...lawnmower blade, old rasp, leaf spring, etc… You can make a blade from almost anything, but is it worth it for you in the long run? For the new guy starting out this is a very attractive proposition as it seems like free steel, however the time and materials lost on a blade that will not properly heat treat makes mystery steel some of the most expensive material to work with. Often old timers will say old scrap is just fine, but they also have decades of experience to work with. The new guy starting out will learn the most by working with known materials and addressing one variable at a time. In the old days when carbon levels were the only major change a bladesmith would find in different steels, it was easy to deal with and the same basic methods would work, but modern alloying changed all that. Today’s alloyed steels each have their own unique heat treating requirements and not knowing the chemistry is a challenging stab in the dark. Even if the mystery chemistry is revealed through analysis, the history of that piece of steel is not. Prior heat treatments and stresses can have profound effects on the outcome of your efforts. For less than $15.00 plus shipping one can have Admiral Steel deliver 5 feet of good 1"x 1/4" 1080 carbon steel, in factory condition, to your door. That makes the steel the cheapest part of the entire process of making a knife, and at a price that is hard to beat for the peace of mind. If however you have one of dear old grandad's files and think it would make the coolest sentimental knife, there are folks in our Beginners and Hobbyist Bladesmith Forum who can give you some ideas on how to make it into a serviceable knife.
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What is Metallurgical Bladesmithing?

What is "Metallurgical Bladesmithing?" First of all, you can relax; it is not metallurgy or any other intimidating branch of science. Metallurgical Bladesmithing is an approach that recognizes above all else that knowledge is power and, since making a knife involves working with metals, the more we know about our material, its properties, and true behavior, the more effective we will be in accomplishing our goals. It does, however, focus on objectivity and the scientific method in coming to conclusions about the subjectivity of how to best make our knives.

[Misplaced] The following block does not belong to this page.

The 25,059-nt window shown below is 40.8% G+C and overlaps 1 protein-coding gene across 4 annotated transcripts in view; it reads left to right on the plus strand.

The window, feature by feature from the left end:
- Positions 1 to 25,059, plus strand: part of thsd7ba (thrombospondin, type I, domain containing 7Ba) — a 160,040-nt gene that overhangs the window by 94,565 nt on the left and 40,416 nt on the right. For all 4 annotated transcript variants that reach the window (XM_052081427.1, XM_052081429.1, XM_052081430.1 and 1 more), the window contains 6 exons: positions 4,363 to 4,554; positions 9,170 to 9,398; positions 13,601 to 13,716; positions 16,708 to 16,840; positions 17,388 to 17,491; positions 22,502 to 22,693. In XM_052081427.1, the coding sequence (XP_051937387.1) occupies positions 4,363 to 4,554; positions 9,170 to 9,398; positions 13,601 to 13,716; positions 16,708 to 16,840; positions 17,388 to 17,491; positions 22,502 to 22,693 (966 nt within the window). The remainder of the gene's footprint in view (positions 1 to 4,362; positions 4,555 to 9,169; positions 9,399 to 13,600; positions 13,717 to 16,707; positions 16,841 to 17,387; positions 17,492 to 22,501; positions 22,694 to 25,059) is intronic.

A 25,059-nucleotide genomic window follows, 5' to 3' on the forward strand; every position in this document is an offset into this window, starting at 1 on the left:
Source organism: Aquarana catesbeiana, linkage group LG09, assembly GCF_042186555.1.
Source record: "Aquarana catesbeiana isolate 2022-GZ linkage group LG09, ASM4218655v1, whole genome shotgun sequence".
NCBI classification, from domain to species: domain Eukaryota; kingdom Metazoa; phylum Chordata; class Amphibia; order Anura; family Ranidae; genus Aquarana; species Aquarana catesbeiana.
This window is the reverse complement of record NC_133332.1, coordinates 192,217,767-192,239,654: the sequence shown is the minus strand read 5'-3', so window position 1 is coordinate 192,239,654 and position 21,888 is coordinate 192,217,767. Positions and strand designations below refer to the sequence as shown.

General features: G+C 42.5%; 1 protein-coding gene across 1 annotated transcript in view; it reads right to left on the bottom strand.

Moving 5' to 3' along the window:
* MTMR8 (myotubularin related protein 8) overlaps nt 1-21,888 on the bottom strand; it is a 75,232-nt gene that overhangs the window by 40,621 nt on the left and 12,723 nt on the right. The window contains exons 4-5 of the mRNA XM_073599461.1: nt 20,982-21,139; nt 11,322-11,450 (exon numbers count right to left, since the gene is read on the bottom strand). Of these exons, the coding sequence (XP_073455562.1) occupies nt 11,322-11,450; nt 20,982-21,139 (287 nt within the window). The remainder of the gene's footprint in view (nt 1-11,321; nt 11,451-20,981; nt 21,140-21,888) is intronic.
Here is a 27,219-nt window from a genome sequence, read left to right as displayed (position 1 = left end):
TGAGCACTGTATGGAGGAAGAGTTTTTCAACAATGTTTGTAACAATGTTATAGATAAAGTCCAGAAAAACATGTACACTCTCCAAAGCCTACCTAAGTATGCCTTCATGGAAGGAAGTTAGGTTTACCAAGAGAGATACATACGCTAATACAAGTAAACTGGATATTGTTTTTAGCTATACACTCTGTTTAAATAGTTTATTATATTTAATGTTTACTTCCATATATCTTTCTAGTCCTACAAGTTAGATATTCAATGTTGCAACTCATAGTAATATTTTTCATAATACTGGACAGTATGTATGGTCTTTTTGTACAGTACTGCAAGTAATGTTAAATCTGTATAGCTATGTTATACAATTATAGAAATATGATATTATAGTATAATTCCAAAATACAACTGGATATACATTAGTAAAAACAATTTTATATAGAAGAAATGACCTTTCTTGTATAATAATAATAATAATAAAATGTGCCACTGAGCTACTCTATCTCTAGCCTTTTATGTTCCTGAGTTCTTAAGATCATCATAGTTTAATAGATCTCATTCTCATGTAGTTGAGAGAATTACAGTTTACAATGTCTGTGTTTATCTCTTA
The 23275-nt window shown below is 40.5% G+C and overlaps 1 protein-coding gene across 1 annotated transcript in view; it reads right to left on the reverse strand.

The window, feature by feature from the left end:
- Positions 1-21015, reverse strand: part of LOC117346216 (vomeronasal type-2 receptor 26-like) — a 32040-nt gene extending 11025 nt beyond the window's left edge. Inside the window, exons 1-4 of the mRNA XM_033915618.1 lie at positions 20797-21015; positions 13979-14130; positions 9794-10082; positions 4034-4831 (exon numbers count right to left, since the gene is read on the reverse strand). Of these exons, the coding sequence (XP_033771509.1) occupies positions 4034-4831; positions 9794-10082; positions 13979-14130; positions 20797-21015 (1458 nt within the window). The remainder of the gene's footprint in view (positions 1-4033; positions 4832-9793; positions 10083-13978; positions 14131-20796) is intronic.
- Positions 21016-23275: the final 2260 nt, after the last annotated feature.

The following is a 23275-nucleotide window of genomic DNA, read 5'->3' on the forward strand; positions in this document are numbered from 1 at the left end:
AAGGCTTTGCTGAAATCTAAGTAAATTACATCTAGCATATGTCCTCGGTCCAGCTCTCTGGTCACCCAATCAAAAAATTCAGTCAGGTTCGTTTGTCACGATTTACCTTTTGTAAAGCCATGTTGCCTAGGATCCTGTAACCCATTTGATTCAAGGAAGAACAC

In a field where so many "experts" present their craft as mysterious or metaphysical in order to portray themselves as sole sources of hidden knowledge, the Metallurgical Bladesmith insists on arming himself with facts. Facts that will allow him to see though hype, marketing and misinformation to recognize that claims which contradict proven principles, or even common sense, are not beyond question simply because they managed to get published in a magazine.

This approach rejects subjective claims, supported solely by appeals to authority, tradition or common beliefs and practices in knifemaking. Instead it embraces the study and use of the proven principles and techniques utilized by every modern metal working industry outside of the pop custom knife culture. It is not a reaction to the problem of modern blade folklore as much as it is a solution to misinformation.

If assuming, believing or feeling just cannot take the place of your actually knowing, then you may be a Metallurgical Bladesmith.

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I forgot my blades in the temper and heated them for longer than intended, are they ruined?

Relax, unless you forgot them and went on vacation, probably not. Many heat treating operations for knives involves the diffusion of carbon atoms. Diffusion is both time and temperature dependant with more of it occurring over time and much faster with higher temperatures, but temperature is much more influential than time. Tempering is a diffusion based process. The lower the temperature, the slower the effects of diffusion will be, and at most tempering temperatures diffusion is so slow that time is almost irrelevant. A proper temper in a oven is recommended to be around 2 hours, if you forget your knives for any time measured in less than days you most likely have not destroyed your work, but have certainly insured a thorough temper.